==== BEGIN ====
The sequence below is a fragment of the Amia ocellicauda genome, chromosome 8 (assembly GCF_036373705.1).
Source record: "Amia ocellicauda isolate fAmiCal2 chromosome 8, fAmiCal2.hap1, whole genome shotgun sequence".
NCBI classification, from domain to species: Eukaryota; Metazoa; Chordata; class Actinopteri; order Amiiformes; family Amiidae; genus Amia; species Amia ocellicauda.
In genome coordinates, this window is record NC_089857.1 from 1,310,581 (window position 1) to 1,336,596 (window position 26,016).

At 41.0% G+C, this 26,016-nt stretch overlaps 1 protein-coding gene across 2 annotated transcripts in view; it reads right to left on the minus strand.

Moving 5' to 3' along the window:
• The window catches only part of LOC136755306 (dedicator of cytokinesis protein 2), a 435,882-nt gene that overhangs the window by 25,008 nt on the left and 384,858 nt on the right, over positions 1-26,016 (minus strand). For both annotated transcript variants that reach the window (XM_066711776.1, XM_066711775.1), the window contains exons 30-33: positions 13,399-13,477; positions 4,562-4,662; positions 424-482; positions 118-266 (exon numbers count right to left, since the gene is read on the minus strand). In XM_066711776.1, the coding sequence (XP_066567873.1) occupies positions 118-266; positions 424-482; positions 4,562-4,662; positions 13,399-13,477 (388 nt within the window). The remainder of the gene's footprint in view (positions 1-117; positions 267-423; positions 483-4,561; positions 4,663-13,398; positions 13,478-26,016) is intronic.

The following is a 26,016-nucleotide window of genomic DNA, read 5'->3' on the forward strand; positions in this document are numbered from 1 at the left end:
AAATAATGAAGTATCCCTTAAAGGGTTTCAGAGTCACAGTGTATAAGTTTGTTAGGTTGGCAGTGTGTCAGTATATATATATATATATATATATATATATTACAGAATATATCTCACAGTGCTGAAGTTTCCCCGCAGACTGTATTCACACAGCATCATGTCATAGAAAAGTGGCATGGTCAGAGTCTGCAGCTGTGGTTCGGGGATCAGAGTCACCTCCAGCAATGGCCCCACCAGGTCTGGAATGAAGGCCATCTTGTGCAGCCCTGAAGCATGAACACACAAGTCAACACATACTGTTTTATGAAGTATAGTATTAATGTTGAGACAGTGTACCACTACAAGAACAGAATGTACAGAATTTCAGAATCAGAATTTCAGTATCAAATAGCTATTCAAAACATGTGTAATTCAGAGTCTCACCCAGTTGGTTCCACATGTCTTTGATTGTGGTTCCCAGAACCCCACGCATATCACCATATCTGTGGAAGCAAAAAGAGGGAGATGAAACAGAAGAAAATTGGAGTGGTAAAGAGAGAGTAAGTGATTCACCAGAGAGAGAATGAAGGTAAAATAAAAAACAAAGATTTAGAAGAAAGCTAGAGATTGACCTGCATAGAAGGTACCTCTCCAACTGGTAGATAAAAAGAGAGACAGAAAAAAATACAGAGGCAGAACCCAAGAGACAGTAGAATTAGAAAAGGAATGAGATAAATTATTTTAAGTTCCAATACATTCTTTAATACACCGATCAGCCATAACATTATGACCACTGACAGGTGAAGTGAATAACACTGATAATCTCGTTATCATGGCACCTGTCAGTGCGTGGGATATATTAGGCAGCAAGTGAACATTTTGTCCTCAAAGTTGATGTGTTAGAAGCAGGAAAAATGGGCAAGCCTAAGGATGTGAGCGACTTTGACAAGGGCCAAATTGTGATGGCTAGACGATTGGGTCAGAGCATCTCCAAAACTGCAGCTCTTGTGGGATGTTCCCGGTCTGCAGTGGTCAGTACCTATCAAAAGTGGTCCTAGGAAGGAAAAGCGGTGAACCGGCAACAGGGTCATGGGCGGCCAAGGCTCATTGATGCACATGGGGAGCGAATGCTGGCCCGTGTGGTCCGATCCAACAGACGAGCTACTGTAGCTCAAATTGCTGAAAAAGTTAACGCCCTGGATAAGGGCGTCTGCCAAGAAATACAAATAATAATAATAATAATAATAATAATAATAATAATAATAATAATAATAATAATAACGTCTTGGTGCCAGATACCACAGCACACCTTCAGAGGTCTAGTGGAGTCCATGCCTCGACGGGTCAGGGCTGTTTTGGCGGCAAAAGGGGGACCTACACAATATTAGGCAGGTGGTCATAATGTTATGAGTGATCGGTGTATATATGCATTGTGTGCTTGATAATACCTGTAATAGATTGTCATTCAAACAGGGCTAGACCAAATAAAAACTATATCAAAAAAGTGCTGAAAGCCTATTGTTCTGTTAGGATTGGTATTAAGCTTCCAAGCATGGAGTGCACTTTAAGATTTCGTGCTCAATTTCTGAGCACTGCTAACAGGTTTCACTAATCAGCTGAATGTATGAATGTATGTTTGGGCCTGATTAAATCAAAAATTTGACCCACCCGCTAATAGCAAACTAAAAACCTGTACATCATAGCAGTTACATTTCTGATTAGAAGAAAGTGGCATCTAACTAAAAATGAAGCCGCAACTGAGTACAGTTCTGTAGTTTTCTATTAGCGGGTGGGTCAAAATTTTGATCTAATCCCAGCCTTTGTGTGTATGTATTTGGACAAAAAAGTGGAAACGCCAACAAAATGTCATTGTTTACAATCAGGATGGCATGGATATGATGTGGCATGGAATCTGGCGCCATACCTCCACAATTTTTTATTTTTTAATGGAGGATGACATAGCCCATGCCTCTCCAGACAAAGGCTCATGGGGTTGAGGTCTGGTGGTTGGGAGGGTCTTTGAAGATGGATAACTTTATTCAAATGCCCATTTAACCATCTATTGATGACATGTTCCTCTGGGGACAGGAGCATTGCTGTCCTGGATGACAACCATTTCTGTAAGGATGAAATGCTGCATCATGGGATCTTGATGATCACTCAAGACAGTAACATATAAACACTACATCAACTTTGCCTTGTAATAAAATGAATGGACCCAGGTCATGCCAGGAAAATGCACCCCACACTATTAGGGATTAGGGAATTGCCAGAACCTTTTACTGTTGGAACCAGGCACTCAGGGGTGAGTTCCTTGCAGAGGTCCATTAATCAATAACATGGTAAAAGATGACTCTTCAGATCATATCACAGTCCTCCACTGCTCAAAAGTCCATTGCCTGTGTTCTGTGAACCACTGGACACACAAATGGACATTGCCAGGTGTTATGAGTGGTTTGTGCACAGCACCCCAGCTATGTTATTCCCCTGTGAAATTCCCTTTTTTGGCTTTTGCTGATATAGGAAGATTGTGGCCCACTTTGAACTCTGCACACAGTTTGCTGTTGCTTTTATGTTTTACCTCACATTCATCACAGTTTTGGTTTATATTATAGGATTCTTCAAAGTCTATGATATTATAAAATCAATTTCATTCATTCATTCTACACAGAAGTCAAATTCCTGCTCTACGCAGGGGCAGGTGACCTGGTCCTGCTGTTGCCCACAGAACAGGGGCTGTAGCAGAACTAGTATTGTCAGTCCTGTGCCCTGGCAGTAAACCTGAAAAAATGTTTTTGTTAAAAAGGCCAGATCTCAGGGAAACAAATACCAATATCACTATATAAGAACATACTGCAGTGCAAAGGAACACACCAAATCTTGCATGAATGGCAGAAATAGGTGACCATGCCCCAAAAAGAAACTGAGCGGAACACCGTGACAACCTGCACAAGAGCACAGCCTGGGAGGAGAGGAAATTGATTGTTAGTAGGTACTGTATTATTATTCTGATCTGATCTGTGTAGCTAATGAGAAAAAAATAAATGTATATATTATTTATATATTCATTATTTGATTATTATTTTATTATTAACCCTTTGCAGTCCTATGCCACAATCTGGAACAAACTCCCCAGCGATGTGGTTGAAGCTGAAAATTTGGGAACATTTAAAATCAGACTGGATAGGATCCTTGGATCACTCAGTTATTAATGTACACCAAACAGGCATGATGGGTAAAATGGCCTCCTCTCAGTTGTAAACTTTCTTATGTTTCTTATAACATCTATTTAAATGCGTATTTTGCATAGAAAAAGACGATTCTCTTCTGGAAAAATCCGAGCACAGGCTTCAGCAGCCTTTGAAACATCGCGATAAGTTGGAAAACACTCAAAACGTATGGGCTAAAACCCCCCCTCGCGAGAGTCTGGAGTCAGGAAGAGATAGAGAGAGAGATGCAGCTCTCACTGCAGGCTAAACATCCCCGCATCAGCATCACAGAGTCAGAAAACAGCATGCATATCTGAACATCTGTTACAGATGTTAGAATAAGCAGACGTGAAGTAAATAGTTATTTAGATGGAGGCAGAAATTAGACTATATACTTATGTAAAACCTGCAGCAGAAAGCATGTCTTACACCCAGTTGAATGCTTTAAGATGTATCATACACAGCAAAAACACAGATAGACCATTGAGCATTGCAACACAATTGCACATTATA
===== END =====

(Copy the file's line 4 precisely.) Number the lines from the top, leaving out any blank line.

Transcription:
In genome coordinates, this window is record NC_089857.1 from 1,310,581 (window position 1) to 1,336,596 (window position 26,016).